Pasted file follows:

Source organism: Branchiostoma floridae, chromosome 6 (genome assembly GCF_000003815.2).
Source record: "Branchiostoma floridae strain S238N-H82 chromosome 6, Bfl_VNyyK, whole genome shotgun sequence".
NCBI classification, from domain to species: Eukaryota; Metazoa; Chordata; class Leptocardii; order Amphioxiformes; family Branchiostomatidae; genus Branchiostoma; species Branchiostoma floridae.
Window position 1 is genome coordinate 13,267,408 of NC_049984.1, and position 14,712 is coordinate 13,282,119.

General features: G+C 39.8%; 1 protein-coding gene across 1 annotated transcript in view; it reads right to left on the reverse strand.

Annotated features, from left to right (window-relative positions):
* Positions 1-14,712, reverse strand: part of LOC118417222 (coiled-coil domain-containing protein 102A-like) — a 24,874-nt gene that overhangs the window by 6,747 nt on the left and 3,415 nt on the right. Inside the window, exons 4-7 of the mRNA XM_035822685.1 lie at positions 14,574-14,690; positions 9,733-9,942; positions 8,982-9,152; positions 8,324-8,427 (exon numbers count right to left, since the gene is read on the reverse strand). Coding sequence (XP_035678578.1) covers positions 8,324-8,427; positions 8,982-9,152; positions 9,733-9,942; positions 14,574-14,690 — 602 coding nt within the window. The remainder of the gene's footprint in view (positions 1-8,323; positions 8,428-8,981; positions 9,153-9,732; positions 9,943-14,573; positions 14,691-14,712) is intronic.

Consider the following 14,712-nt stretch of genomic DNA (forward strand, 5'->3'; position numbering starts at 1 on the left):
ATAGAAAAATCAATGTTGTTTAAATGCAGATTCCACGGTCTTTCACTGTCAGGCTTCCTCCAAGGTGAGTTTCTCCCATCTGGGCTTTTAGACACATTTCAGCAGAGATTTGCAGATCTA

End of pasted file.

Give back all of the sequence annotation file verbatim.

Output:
Source organism: Branchiostoma floridae, chromosome 6 (genome assembly GCF_000003815.2).
Source record: "Branchiostoma floridae strain S238N-H82 chromosome 6, Bfl_VNyyK, whole genome shotgun sequence".
NCBI classification, from domain to species: Eukaryota; Metazoa; Chordata; class Leptocardii; order Amphioxiformes; family Branchiostomatidae; genus Branchiostoma; species Branchiostoma floridae.
Window position 1 is genome coordinate 13,267,408 of NC_049984.1, and position 14,712 is coordinate 13,282,119.

General features: G+C 39.8%; 1 protein-coding gene across 1 annotated transcript in view; it reads right to left on the reverse strand.

Annotated features, from left to right (window-relative positions):
* Positions 1-14,712, reverse strand: part of LOC118417222 (coiled-coil domain-containing protein 102A-like) — a 24,874-nt gene that overhangs the window by 6,747 nt on the left and 3,415 nt on the right. Inside the window, exons 4-7 of the mRNA XM_035822685.1 lie at positions 14,574-14,690; positions 9,733-9,942; positions 8,982-9,152; positions 8,324-8,427 (exon numbers count right to left, since the gene is read on the reverse strand). Coding sequence (XP_035678578.1) covers positions 8,324-8,427; positions 8,982-9,152; positions 9,733-9,942; positions 14,574-14,690 — 602 coding nt within the window. The remainder of the gene's footprint in view (positions 1-8,323; positions 8,428-8,981; positions 9,153-9,732; positions 9,943-14,573; positions 14,691-14,712) is intronic.

Consider the following 14,712-nt stretch of genomic DNA (forward strand, 5'->3'; position numbering starts at 1 on the left):
ATAGAAAAATCAATGTTGTTTAAATGCAGATTCCACGGTCTTTCACTGTCAGGCTTCCTCCAAGGTGAGTTTCTCCCATCTGGGCTTTTAGACACATTTCAGCAGAGATTTGCAGATCTA